Janet McTeer is the sort of interview subject that when you get them on the phone they are more interested in talking to you than the preassigned subject. That’s not to say McTeer isn’t proud of her work on “Ozark,” but she had a reputation as an ego-less interview for decades. And in a pandemic where many stars have let their hair or guard down for one reason or another, she’s the same charming Janet McTeer who won over awards season nine years ago when on the campaign trail for “Albert Nobbs.”
A two-time Oscar nominee for her roles in “Nobbs” and “Tumbleweeds,” McTeer has turned heads once again with her performance as Helen Pierce in the third season of the Netflix drama series. As Marty and Wendy Bryde (Jason Bateman, Laura Linney) attempt to re-start their Missouri lives by running a river casino, Helen decides to move to the area for the summer to oversee the investment of her boss, Omar Navarro (Felix Solis), a notorious Mexican drug lord. To say it’s a rough and tumble few months for all involved is an understatement.
McTeer jumped on the phone from her home in Maine to discuss her time on the series, whether Helen is as cold as her icy exterior suggests and her thoughts on returning to film in a pandemic environment.
Please note: There are major spoilers for “Ozark” season three below.
The Playlist: How are things in Maine? I’m assuming pretty calm and not too crazy.
Janet McTeer: Yeah. We’re so fortunate, honestly. We live in the woods, you’ve got a lot of space. You can go for a walk, you can go for a hike. You can go for a bike ride. My garden is looking better than it’s ever lived before. We’re not traveling anywhere and considering we travel all the time, that feels like a real bonus. The weather is beautiful. It’s summer. It’s not winter. We’re just incredibly fortunate that this is where we live during this time. I feel very lucky.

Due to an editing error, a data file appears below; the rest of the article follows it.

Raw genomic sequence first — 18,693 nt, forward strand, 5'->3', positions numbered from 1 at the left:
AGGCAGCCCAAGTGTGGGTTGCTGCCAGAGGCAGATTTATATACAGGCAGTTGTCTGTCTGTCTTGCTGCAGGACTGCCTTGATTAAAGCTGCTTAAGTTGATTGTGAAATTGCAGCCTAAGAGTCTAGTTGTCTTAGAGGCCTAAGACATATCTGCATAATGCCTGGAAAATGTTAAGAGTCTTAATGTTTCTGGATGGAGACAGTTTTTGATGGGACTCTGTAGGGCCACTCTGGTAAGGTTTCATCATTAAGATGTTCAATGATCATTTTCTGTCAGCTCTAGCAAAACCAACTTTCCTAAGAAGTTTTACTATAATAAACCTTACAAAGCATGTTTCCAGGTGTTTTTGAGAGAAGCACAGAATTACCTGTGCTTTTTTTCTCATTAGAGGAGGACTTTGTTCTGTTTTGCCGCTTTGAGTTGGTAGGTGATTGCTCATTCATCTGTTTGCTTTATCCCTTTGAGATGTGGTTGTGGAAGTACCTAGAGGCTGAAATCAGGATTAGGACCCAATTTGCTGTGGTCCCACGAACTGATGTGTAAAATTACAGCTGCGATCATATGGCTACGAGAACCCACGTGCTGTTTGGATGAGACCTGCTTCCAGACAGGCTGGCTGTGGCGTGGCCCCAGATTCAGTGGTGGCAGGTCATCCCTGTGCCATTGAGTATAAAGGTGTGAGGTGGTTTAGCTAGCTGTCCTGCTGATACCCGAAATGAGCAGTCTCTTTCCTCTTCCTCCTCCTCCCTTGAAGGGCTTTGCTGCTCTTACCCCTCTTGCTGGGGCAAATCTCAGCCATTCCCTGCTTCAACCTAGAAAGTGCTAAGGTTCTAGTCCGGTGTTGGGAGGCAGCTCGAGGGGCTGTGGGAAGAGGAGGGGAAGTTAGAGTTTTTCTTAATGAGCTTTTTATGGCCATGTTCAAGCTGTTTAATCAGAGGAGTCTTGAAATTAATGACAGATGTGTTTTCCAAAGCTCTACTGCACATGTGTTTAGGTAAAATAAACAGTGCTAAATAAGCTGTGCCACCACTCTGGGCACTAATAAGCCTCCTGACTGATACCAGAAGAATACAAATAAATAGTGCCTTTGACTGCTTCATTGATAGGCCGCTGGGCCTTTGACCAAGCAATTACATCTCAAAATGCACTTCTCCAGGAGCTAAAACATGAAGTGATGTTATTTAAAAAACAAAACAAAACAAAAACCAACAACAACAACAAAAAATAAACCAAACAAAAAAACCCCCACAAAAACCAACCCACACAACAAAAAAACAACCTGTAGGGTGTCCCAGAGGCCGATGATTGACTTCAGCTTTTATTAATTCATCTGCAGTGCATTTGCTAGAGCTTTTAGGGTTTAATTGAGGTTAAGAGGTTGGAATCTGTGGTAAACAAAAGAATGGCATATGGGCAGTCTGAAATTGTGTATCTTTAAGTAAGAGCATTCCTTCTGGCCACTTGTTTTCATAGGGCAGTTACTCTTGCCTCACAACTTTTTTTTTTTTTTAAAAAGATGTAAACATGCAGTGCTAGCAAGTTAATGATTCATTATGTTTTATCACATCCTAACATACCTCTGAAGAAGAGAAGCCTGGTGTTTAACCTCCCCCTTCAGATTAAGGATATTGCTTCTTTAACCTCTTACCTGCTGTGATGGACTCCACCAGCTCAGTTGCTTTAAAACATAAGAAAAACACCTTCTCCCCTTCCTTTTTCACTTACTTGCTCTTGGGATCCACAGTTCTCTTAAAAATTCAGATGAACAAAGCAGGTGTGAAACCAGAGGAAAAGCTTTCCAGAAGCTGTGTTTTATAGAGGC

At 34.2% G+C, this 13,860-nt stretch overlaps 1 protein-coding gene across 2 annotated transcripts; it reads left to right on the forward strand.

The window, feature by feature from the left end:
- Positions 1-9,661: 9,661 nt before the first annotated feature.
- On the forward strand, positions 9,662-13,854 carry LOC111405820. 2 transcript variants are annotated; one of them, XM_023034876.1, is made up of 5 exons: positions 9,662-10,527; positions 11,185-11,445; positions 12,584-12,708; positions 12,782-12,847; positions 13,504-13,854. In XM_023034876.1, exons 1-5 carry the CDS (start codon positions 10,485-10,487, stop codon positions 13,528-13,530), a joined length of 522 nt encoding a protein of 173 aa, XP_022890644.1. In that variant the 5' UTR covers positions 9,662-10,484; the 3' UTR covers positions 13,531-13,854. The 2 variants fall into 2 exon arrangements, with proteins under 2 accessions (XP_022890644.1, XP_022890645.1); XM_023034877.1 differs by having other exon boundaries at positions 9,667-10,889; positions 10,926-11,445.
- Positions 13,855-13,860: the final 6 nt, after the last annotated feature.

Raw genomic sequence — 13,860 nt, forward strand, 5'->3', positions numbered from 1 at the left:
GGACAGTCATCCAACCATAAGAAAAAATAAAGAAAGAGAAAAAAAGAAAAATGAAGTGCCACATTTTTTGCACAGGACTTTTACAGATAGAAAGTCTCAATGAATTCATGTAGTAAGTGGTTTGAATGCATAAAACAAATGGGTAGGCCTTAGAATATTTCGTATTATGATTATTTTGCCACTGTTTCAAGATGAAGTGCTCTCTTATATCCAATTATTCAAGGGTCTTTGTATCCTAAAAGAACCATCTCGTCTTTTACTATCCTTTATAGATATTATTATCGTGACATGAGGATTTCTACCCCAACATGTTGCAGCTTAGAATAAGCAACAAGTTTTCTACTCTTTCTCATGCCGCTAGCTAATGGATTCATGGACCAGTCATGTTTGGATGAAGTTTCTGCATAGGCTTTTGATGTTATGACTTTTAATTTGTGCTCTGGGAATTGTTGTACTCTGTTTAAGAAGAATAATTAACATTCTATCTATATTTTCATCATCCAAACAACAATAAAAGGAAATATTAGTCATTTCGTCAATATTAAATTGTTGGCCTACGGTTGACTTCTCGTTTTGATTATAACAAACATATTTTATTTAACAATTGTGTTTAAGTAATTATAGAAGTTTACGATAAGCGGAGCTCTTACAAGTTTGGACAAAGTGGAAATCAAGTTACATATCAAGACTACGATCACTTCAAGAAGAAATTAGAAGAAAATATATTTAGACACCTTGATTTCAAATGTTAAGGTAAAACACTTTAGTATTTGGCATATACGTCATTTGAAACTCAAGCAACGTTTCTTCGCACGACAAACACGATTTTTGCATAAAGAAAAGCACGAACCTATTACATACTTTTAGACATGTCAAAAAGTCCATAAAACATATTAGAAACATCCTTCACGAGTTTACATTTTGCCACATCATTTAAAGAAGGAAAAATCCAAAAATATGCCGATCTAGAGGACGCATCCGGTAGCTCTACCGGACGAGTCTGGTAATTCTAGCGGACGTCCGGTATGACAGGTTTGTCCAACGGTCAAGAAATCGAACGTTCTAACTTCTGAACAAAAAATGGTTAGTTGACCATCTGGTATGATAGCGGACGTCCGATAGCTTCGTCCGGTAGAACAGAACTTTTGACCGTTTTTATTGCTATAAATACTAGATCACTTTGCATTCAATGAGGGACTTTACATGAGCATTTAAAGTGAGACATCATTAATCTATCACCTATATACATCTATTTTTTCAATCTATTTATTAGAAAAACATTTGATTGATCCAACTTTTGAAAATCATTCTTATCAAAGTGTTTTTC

No doubt. Well, you sound like you’ve had one of the best places to be during a stay at home isolation than anyone I’ve talked to.
I know, I know. I feel guilty every time I say it, to be honest. Rubbing everybody else’s nose in it. All my friends, everyone who’s stuck inside and it’s just… Yeah. Are you in LA?
I am in LA, which by the way, was not a horrible place to be during the stay at home.
No. You can get out on a bike or go for a walk, I guess. Where about are you in LA?
I live in West Hollywood. I’m sure you’ve been to LA many times. I would say about up to four weeks ago, you would have seen more people walking around this city than you could ever believe.
I didn’t even know people who lived in Los Angeles had legs.
We do have legs. We use them rarely. Usually just for exercise.
Yeah, exactly. To actually going on a bike or to go from a bar to a restaurant to a film set.
But no, trust me, I have a lot of sympathy for friends in very crowded cities like New York.
Yeah. That’s that is brutal. I don’t know how they do it.
Me either, to be honest. But wait, we need to talk about “Ozark”!
We don’t have to, we can just talk if you’d like.
But I do want to talk about it because I want to congratulate you on the third season.
Also, not that the show wasn’t popular before, but this season’s release occurred right when the pandemic was happening. And I had more people telling me they were watching it than ever before. Granted you’re in Maine, I don’t know what your access to social media is, But did you get any sense of that, about how many people were actually watching this season?
Yes. Somebody told me some extraordinary number of like 29 million households tuned into it within the first, whatever it was, week or something. It was just unbelievable. And on the one hand, you think, “Wow, that’s crazy.” And on the other hand, you think, “Well, we’re in the middle of a pandemic. Or rather at the beginning of a pandemic. How wonderful that there’s something that people want to watch. That’s so cool.” But you feel like, “O.K., well, I’m hoping I’m helping a little bit by being the most evil person and really long legs in tall pants. That’s really sort of helping you kind of while away the day, while we all come to terms with the world shutting down.” So, that felt good.